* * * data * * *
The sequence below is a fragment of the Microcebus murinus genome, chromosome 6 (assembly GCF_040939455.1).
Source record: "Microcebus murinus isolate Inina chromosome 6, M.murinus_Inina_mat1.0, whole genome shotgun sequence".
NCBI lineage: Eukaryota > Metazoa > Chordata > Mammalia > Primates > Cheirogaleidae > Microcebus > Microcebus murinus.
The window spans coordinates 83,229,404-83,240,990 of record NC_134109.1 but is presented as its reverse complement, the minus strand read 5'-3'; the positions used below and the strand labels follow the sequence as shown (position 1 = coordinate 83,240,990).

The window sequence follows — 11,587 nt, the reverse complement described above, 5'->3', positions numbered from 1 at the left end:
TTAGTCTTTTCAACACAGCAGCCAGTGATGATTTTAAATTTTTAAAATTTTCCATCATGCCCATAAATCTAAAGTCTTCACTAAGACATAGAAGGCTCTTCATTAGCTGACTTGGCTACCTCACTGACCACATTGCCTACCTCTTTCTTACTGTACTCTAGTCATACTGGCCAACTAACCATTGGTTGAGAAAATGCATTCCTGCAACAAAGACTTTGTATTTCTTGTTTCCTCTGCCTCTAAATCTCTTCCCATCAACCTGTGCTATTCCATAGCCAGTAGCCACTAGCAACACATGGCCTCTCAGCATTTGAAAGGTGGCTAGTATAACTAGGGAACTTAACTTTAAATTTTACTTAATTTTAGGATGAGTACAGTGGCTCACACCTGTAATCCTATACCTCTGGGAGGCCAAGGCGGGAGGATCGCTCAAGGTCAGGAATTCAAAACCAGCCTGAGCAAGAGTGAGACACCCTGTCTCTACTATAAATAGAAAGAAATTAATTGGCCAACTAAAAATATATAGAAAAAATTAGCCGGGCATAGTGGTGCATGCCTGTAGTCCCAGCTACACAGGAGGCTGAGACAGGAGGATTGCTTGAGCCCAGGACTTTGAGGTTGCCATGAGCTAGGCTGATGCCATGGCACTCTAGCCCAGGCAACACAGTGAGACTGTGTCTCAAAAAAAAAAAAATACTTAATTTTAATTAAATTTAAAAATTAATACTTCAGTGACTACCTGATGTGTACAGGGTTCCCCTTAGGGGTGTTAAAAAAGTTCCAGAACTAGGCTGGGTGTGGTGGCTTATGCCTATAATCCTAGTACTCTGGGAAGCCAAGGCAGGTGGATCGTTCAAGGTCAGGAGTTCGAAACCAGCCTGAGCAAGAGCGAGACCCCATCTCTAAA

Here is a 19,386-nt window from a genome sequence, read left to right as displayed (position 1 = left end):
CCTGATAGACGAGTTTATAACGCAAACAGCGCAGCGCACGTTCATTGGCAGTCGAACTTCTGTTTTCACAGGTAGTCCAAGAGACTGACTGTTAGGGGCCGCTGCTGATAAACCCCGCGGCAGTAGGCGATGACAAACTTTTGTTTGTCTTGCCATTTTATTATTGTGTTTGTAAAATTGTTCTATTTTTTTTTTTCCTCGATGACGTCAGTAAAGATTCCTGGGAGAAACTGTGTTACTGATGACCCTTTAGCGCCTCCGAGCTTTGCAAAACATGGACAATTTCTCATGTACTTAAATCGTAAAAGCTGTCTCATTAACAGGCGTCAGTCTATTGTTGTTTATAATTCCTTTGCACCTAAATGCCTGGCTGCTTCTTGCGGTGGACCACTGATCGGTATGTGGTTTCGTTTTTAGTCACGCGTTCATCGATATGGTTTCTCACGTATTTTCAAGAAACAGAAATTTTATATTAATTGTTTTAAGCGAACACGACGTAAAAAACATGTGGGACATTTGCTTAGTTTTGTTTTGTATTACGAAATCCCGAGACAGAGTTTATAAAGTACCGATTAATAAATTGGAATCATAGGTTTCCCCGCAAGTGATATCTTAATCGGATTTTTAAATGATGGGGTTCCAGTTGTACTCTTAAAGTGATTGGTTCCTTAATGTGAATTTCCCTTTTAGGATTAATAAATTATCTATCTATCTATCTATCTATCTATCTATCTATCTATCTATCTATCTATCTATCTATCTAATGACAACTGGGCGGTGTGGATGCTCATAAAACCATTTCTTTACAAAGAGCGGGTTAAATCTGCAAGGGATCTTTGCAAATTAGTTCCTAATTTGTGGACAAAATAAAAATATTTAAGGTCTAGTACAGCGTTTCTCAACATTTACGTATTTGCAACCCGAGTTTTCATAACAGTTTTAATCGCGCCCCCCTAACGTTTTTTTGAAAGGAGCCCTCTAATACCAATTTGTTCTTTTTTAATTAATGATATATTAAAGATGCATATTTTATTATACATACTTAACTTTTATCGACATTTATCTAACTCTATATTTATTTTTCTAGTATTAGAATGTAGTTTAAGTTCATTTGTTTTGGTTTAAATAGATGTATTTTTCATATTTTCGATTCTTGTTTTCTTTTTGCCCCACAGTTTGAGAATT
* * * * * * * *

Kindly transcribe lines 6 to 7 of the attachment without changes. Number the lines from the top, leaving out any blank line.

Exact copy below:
TTAGTCTTTTCAACACAGCAGCCAGTGATGATTTTAAATTTTTAAAATTTTCCATCATGCCCATAAATCTAAAGTCTTCACTAAGACATAGAAGGCTCTTCATTAGCTGACTTGGCTACCTCACTGACCACATTGCCTACCTCTTTCTTACTGTACTCTAGTCATACTGGCCAACTAACCATTGGTTGAGAAAATGCATTCCTGCAACAAAGACTTTGTATTTCTTGTTTCCTCTGCCTCTAAATCTCTTCCCATCAACCTGTGCTATTCCATAGCCAGTAGCCACTAGCAACACATGGCCTCTCAGCATTTGAAAGGTGGCTAGTATAACTAGGGAACTTAACTTTAAATTTTACTTAATTTTAGGATGAGTACAGTGGCTCACACCTGTAATCCTATACCTCTGGGAGGCCAAGGCGGGAGGATCGCTCAAGGTCAGGAATTCAAAACCAGCCTGAGCAAGAGTGAGACACCCTGTCTCTACTATAAATAGAAAGAAATTAATTGGCCAACTAAAAATATATAGAAAAAATTAGCCGGGCATAGTGGTGCATGCCTGTAGTCCCAGCTACACAGGAGGCTGAGACAGGAGGATTGCTTGAGCCCAGGACTTTGAGGTTGCCATGAGCTAGGCTGATGCCATGGCACTCTAGCCCAGGCAACACAGTGAGACTGTGTCTCAAAAAAAAAAAAATACTTAATTTTAATTAAATTTAAAAATTAATACTTCAGTGACTACCTGATGTGTACAGGGTTCCCCTTAGGGGTGTTAAAAAAGTTCCAGAACTAGGCTGGGTGTGGTGGCTTATGCCTATAATCCTAGTACTCTGGGAAGCCAAGGCAGGTGGATCGTTCAAGGTCAGGAGTTCGAAACCAGCCTGAGCAAGAGCGAGACCCCATCTCTAAA

Here is a 19,386-nt window from a genome sequence, read left to right as displayed (position 1 = left end):